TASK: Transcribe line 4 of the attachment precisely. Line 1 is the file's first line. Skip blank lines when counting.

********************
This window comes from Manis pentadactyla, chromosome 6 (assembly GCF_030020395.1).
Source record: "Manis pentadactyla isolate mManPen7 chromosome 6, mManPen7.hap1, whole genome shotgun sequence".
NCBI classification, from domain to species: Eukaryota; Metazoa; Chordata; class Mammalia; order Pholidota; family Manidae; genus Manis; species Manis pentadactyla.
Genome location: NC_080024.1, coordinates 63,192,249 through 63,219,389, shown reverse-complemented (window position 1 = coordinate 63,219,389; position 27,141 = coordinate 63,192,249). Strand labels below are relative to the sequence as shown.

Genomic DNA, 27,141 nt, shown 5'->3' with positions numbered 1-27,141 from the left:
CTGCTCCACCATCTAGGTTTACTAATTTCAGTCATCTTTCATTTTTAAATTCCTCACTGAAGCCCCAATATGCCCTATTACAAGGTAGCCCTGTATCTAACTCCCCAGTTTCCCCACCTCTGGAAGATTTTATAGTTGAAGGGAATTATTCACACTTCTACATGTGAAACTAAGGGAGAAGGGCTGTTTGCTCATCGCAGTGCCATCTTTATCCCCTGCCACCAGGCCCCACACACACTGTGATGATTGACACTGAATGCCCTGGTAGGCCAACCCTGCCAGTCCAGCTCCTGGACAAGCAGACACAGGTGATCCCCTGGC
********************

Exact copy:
Genome location: NC_080024.1, coordinates 63,192,249 through 63,219,389, shown reverse-complemented (window position 1 = coordinate 63,219,389; position 27,141 = coordinate 63,192,249). Strand labels below are relative to the sequence as shown.